Driftwood in Infrared

This driftwood stump caught my eye while I was walking the beach, as I noticed grasses growing out of the center. The scene spoke to me of both the passage of time and the regeneration of life, naturally occurring. Looking it over, I saw a simple composition that would be interesting to photograph with my Infrared camera.

Grasses growing out of an old tree stump on the beach in Naples, Florida. Infrared Photograph processed to grayscale and ochre with high contrast in the sky, creative choices of the artist.

Do you find this image both peaceful and intriguing? I’d love to hear your thoughts.

An Infrared Book Idea

Infrared photography can really open your eyes and unleash your inner artist. There are so many ways to process an image that captures visible and invisible light above 590 nanometers, that the creative possibilities for rendering a simple scene can be inspiring. Let me explain.

When I go out to shoot Infrared photos, I look for simple compositions (less is more) with interesting shapes, strong contrast and often, a sky. For example, a an image that includes sunlit foliage against the sky will be high contrast. Walking around your familiar environment, you can find these elements. (A perfect COVID-safe activity!)

Sunlit palm tree against a clear sky at the Naples Botanical Garden, February 2021. My high-contrast black-and-white Infrared photographs are the most popular images, since black-and -white photography is fully accepted and widely appreciated. This image makes a dramatic large print.

When you begin to process at the computer, the fun begins. Using some special techniques, you can render the image in black and white, or blue and white, or blue and yellow, or blue and pink, for example. The possibilities are not exactly endless, as they are derived from manipulation of the red and cyan color channels, but there is lots of space for experimentation and expression of personal taste.

The body of work I have created with Infrared photography and creative processing at the Naples Botanical Garden gave me the idea of putting together a book that includes a variety of processing applications. When I share a single print, I get mixed reactions from people who don’t know what to make of this imaging style. I find myself explaining that black and white photography is “not reality,” but it is revered, and has been a part of our art culture for a hundred years. And consider this: fine art painters take liberties with colors, making choices express feelings and moods, rather than literal “photographic” reproduction. In contemporary art, painters have been freed from even a literal rendering of form when they paint in the abstract, right?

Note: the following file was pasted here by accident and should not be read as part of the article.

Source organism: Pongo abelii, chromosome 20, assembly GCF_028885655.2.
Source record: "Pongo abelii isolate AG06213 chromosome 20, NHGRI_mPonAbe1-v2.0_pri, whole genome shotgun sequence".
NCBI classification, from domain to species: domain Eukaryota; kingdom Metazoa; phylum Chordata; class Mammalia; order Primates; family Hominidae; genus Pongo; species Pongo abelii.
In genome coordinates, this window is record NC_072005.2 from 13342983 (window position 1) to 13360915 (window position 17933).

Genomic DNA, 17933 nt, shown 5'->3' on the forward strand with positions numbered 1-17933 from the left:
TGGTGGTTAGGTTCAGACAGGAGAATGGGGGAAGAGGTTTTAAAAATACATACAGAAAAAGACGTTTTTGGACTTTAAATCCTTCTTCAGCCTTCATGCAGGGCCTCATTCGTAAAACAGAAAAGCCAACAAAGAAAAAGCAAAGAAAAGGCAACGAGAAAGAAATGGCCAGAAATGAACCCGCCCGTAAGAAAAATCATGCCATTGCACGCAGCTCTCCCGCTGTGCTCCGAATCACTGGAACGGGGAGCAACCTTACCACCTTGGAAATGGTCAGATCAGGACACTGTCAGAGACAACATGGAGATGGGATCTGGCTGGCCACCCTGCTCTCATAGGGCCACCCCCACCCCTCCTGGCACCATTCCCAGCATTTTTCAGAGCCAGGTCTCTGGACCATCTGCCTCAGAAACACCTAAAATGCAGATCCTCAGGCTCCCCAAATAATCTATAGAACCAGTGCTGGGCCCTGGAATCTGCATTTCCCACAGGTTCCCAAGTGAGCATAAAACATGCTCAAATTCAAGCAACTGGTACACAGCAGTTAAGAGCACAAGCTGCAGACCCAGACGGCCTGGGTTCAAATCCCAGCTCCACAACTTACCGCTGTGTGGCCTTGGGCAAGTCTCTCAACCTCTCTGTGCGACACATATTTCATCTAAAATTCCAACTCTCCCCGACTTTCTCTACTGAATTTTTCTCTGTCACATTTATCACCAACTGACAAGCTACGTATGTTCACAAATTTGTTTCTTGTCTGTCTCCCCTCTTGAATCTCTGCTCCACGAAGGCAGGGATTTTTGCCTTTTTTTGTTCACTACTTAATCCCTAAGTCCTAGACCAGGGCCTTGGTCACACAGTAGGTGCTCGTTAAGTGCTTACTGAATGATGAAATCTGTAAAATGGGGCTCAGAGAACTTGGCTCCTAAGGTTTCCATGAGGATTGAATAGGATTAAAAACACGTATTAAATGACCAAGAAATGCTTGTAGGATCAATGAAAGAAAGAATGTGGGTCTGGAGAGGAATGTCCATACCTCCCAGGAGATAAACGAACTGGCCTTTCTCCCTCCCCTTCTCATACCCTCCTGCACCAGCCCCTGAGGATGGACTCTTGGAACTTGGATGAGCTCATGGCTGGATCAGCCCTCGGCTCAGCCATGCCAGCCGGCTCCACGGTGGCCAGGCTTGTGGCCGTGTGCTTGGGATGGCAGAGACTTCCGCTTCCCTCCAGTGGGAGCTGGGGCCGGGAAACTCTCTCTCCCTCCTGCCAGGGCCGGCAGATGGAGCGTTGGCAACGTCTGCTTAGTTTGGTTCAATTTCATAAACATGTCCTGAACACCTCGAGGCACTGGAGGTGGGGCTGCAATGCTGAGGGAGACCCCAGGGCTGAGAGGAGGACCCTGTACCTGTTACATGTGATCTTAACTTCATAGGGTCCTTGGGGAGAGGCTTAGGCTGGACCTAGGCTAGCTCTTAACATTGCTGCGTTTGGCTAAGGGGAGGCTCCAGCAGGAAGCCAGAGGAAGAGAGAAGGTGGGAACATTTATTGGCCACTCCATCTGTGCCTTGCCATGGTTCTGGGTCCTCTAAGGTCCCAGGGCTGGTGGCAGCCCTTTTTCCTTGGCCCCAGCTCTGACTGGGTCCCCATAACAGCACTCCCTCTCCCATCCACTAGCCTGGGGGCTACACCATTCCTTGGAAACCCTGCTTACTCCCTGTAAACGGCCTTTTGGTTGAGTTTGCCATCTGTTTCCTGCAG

I find that most people don’t understand Infrared Photography, as it is uncommon. I am proud to be an Infrared pioneer, and I hope you will join me and enjoy it.

Bamboo Grove

My eyes were drawn to the stripes on these bamboo trunks. These tropical trees are so strong and sturdy, that they are used to make scaffolding in Hong Kong. I remember seeing them when I visited HK in 1998 — just a few years ago!

This photograph shows the striped trunks of bamboo at the Naples Botanical Garden, February 2021. Shot with Sony a7rIV, processed in Photoshop and Luminar 4.

Every time I visit the Naples Botanical Garden, I notice something new. Do you have a favorite Botanical Garden nearby?

Thinking in Black and White

I’m challenging myself with learning a new discipline in photography. The first step is having a digital mirrorless camera converted to capture infared light, and I’m learning about the techniques for capturing and processing these new types of images. But the camera won’t be back in my hands for a few weeks.

In the meantime, I was daydreaming about the places I would love to photograph with the infared camera — like the Florida Everglades and Joshua Tree National Park in southern California. With the limitations on travel during the pandemic, those excursions will come to pass down the road.

The scenery of Joshua Tree is fresh in my mind, since I visited the park in 2018. I decided to process one of my color photographs in black and white, as a first step in my journey to see in black and white. What do you think?

#joshuatree, #jtnp, #joshuatreenationalpark, #blackandwhite, #silverefexpro, #nik, #nikon, #shapes, #texture, #contrast, #california, #landscape, #photography, #nature, #desert, #adobe
I love the bold silhouettes as well as the textures in the Joshua Trees found in the high desert of California. A monochrome image makes the image more about shapes, textures and contrast, as it subtracts color. Processed in Adobe Camera Raw and Nik’s Silver Efex Pro.

Picking Up the Camera Again

Staying at home during the coronavirus pandemic knocked me off my constructive and creative track with wildlife and nature photography. I found myself absorbed with cooking, cleaning, gardening and pondering the uncertainties of when restrictions will be lifted. Seriously, how long can this go on? All of us have had the rhythms of our daily lives disrupted, yes?

I knew that if I could get myself to pick up a camera and begin exploring nature in my own backyard, so to speak, that I would begin to feel like myself again. I ventured out to the newly reopened Phipps Conservatory in Pittsburgh (masked and careful), and indeed the magic reappeared. My vision and my technical skills are intact! Here is the first image I captured.

#vine, #nature, #meaning, #contrast, #why, #pink, #pinkandgreen, #phipps, #depthoffield, #focus, #photography, #sony, #sonyalpha
Can you feel the tug of Nature’s work in sharp focus, standing out before Man’s work, the Conservatory building? Yet, I believe the two elements harmonize. I see the vine as fresh, delicate, independent and strong. I made a deliberate effort to show only the vine in focus by using a wide open aperture with a short depth of field.